Trumba, whose team is building an innovative online event calendaring system aimed at enterprises. Jeremy Jaech was also the founder of both Visio and PageMaker – two of the Internet’s early successful desktop publishing systems. It's basically the same engineering team from both Visio and PageMaker too, and Trumba has financial backing from Kleiner Perkins, August Capital and Oak Investment Partners. So the stars are aligned on this web app, it seems, in terms of heavyweight developers and VCs.Last week I spoke to Jeremy Jaech, CEO and president of
What is it?
At first glance Trumba is hard to fathom. Perhaps being an enterprise application has something to do with that, as those tend to be more complex than most consumer web 2.0 apps. Trumba's latest product release, announced this week, is called Trumba Connect. It's a website calendaring and event marketing solution for companies. Included in this package are tools for publishing and promoting events online, plus connecting those events to personal calendars. It's a hosted service, with prices starting at $99.95 per month.
In his blog Jeremy describes the services as:
"...an active calendar service that provides businesses with a two-way communication vehicle between their website’s event calendar and the personal calendaring systems used by their customers."
Like other people, my first impression of Trumba was that it's a calendar app. However it's actually a complementary product to online calendars, because users store their events data onto the likes of Google Calendar or 30Boxes. It does this by interconnecting with existing calendar systems, which is why standards around calendaring is important to them (more on that below).
The target audience is not just marketing folks, but also webmasters - to implement and evangelize the technology. They don't think they have any direct competitors, although there are plenty of online events companies around who may think otherwise. Trumba says they're targeting people who currently do their own events / calendar rollups.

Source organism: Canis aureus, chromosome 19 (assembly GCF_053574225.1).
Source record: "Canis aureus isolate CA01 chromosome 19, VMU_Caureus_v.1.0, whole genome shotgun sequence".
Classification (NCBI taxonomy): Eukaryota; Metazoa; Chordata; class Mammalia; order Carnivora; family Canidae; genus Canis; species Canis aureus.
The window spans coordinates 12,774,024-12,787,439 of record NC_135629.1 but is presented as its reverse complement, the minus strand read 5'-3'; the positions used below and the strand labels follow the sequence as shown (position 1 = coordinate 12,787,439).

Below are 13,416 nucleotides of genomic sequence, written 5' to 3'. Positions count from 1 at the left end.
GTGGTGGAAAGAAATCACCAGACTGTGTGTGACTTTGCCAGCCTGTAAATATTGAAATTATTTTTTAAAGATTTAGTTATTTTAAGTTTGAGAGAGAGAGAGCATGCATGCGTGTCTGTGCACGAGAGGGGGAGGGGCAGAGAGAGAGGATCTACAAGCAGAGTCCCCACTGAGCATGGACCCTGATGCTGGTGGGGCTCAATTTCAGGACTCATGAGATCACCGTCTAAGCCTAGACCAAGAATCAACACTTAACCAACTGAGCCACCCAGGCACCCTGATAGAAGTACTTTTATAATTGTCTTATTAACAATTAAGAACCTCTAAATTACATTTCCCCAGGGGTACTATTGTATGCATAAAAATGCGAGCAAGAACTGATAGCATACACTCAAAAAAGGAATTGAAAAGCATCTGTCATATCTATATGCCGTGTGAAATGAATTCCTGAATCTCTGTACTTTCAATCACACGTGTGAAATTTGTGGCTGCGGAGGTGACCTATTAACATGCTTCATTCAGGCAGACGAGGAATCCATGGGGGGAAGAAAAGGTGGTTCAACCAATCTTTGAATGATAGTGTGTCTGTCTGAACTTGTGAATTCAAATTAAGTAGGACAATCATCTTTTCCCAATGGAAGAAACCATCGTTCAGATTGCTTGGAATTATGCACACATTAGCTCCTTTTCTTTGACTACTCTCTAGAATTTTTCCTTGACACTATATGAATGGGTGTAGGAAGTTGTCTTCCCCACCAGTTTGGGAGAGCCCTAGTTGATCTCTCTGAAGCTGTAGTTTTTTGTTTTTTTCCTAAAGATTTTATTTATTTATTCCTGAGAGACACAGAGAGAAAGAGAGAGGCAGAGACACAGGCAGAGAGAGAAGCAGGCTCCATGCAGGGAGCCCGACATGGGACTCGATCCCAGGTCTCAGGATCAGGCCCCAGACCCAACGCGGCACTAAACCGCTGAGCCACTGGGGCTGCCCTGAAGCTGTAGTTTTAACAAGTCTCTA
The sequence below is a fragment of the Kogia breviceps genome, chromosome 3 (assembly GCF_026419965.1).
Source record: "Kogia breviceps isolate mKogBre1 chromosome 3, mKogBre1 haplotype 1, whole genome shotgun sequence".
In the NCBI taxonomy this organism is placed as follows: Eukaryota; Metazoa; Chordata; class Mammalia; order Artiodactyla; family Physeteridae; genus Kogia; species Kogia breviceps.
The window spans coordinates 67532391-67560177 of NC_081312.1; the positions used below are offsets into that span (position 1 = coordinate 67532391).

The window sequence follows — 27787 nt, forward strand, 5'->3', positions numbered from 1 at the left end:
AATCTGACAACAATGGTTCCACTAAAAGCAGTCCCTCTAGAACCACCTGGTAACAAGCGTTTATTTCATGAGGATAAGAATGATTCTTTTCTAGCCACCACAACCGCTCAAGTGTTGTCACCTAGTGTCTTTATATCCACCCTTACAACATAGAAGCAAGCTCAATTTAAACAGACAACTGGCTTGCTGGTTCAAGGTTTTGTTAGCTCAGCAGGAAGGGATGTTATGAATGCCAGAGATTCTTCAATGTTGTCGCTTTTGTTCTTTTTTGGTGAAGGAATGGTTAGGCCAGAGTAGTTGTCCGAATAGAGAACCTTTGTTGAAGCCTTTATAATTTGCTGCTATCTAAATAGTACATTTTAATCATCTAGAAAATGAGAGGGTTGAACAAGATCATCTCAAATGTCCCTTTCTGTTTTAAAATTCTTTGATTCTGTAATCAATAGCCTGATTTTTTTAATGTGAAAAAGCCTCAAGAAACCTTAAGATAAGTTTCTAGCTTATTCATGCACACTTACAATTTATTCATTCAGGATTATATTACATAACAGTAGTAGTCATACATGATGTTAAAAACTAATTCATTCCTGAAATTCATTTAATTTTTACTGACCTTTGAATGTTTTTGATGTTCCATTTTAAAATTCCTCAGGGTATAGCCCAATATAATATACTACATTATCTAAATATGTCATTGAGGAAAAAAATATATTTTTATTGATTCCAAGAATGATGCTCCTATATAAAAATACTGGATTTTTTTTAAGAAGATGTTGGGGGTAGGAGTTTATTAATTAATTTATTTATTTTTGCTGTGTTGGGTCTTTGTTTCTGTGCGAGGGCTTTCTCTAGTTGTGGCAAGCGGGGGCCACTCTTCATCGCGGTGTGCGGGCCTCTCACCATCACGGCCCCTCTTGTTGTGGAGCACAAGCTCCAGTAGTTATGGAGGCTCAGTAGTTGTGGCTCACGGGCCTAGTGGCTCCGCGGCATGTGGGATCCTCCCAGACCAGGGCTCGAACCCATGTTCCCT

Their plans for the future are to keep improving their events publishing tool, improve discoverability (e.g. syndication, search), and continue to work with interchange standards.
In a blog post this week, Jeremy Jaech outlined the larger vision:
"Our vision at Trumba is a fundamental transformation of how and where event data lives online and, with our fellow members of The Calendaring & Scheduling Consortium (www.calconnect.org), to create new standards for issuing and accessing that event information [...]"
One example of a customer using Trumba is NYTimes.com Automobiles section. The calendar is customized for the NYTimes website and is a good use case for how companies can use Trumba Connect. More info here. I tested out the NY Times Trumba app by adding an event from NY Times to my Google Calendar. Below are some screenshots showing the process - and I can confirm it all went smoothly.
1. Events Calendar on NYTimes Automobiles
2. I click on an event, with the intention of adding it to my own calendar.
3. The event details are exported into my Google Calendar
4. Google Calendar confirms event.
5. Here is the new event in my Google Calendar.
Options presented to me by the NY Times Trumba app after I've finished:
- Email the event to friends
- Remind me by email before the event
- Remind me by txt msg before the event
- Notify me of changes to the event
I like how Trumba interconnects with existing calendaring systems - we're going to see a lot more of this type of interoperability between different Web systems in future, as support for standards (such as for calendars) improves.
As I noted above, Trumba is a hard web app to categorize - because in the end it touches both the enterprise and consumer worlds. Enterprises enter events content, while consumers enter those events into their own personal calendars. In the final analysis, I think the technology is complex enough and new enough that I can see the Trumba team getting a hat-trick of acquisitions by big tech companies - Visio, PageMaker, Trumba!